At the NFL Draft, general manager Sonny Weaver has the opportunity to rebuild his team when he trades for the number one pick. He must decide what he's willing to sacrifice on a life-changing day for a few hundred young men with NFL dreams.
When their father passes away, four grown siblings are forced to return to their childhood home and live under the same roof together for a week, along with their over-sharing mother and an assortment of spouses, exes and might-have-beens.
Inspired by a true story, WHEN THE GAME STANDS TALL tells the remarkable journey of legendary football coach Bob Ladouceur (Jim Caviezel), who took the De La Salle High School Spartans from obscurity to a 151-game winning streak that shattered all records for any American sport. Written by
Sony Pictures Entertainment
Inspiring Preachy Morals, With Some Football Flare
Sports movies, a compromise of two great pastimes rolled into one blockbuster smash hit. We've had a variety of movies about the various sports from hockey to baseball, however the popular trend in the modern age seems to be football. Why football seems to be the sport where all miracles happen I don't know, but nevertheless this weekend adds another work to the ever-growing library. My final review to close the weekend out is on When the Game Stands Tall. What does this movie have in store for you? Read on to find out.
We know the general formula for a team-based film: team gets built; they start looking good, hit a few obstacles, and come back stronger than ever. This movie is no different in the grand scheme of things, but changes the order slightly to give a little deviation from the norm. At the beginning we get introduced into the legendary De La Salle football team, a high school sports program that goes on a 151 win streak via live footage. From there we meet a few key players in the story, as the passing of the rights as well as the fundamental morals on which the program is built on are told. After that it becomes the familiar drama that seems to accompany this movie, though in this case it is about the Streak. The cultural shock rips away their pride, taking its toll on every member of the team that, when combined with a few other incidents revealed in the trailers, creates the "story". It's predictable, and lacks originality, as most football movies are, yet somehow the movie is still entertaining. This may be partly due to the simplistic comedy in the movie. A few of the players have some choice lines that are well timed to maximize their humor. There are also a few comical scenes as well, both in training and on game footage that gave me a few chuckles.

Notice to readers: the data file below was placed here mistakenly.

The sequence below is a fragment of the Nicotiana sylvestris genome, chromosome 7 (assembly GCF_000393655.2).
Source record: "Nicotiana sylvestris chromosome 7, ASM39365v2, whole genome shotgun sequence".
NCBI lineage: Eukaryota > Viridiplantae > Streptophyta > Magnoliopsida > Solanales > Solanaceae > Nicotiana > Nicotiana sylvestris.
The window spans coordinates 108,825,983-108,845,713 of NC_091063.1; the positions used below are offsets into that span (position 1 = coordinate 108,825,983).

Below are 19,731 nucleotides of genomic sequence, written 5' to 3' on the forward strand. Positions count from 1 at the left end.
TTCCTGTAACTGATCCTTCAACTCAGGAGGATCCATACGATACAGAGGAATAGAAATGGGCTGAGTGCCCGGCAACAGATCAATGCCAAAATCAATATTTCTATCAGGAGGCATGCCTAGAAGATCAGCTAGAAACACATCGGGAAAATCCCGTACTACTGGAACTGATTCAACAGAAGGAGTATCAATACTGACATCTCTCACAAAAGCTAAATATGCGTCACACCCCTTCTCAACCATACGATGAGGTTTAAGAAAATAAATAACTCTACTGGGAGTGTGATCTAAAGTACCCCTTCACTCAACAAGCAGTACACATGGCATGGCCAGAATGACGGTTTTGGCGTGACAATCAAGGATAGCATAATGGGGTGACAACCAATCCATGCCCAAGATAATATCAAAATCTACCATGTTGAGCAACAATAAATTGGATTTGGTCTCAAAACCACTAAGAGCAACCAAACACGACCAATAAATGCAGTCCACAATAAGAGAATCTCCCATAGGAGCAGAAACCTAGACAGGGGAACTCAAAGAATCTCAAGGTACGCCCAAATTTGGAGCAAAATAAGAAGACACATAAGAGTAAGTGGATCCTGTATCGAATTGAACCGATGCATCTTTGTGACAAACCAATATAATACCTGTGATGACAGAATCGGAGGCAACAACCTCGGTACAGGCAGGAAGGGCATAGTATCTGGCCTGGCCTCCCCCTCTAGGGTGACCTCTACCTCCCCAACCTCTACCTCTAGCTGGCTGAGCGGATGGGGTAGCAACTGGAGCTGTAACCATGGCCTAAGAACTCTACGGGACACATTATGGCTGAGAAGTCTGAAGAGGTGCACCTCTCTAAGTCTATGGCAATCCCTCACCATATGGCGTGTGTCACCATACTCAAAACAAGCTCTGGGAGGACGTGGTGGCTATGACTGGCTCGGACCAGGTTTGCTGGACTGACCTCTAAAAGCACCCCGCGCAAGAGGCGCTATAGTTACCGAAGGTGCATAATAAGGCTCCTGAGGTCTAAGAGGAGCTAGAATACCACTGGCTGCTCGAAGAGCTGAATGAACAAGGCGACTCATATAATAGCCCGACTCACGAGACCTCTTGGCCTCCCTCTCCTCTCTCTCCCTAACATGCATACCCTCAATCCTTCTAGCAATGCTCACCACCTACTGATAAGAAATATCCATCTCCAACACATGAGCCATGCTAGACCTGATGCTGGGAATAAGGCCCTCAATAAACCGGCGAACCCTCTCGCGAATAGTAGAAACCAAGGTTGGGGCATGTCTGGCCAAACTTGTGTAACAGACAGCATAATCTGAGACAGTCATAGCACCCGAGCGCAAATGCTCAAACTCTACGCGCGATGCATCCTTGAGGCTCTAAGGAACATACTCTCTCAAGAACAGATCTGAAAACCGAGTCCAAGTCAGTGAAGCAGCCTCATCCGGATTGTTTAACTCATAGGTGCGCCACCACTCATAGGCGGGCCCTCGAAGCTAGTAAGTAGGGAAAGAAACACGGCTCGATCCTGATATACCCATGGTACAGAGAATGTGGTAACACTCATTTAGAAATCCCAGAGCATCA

However, the story is not really the powerful part of the movie here, but more so the morals within it. The legendary coach Bob Ladouceur (Jim Caviezel) has a great approach to many of life's lessons and struggles. Almost every line contains some teaching about finding yourself, understanding the true qualities to appreciate in the given circumstances. Fame, fortune, a winning streak are all addressed by this man and his staff as they try to drive home honest morals into the players. Yet the coach isn't some holier than thou man, no he has some lessons to learn on his own as well and goes through the journey with his team. But the morals aren't just loaded into one man's dialogue, but also in the presentation of numerous scenes. From the combination of music and visuals, the audience will feel the full emotional force of the scene at hand. I found myself getting goose bumps during some of the more inspirational moments, a tribute to the strength movie magic can have. I have to admit that much of this movie is preachy and done in the manner to bring you into the locker room. However it got stale, and loss the shine it held at the beginning of the film, proving once again overuse of any movie aspect can lose effect.
As for the game scenes, they too are some of the better sequences I've experienced in a long time. Unlike other movies, where one gets glimpses of the game, When the game stands tall manages to create some decent games that are filled with action and flare. Again, music helps bring you into the moment, the symphony from the orchestra psyching you up and filling you with energy. What is even better for me in this film is that this game wasn't just glorifying the main team, but actually showed their failings too. That's right we get to see other teams scores in some well coordinated plays to give you a true game, and not a one sided blitz. Overall, these scenes are also dolled up with a lot of movie flare and zest, but it does add more entertainment to break away from the distraught in the drama. That isn't to say there isn't drama in the game itself, but it has a different twist to keep things interesting and balanced.
When the game stands tall is a decent sports film, still filled with the movie magic flare that Hollywood pumps into it. Those who lack emotion will be bored and find most of the movie cheesy and rather bland. While I didn't mention the acting, due to the numerous characters, the cast in this film did a great job bringing the team to life, in particular Caviezel who stole most of the show. The biggest audience I can recommend coming to see this film are sports enthusiasts, those who love Remember the Titans, and drama lovers who actually enjoy embracing their emotions. This is a movie filled to the brim with pride, and should be a good fix for those awaiting the next sports masterpiece. However, I would recommend waiting for the movie to come out on DVD/Netflix ,because you can get longer games for practically free on your entertainment console, though I can't guarantee as much excitement. My scores for When The Game Stands Tall are:
Drama/Sport: 7.5-8 Movie Overall: 7.0
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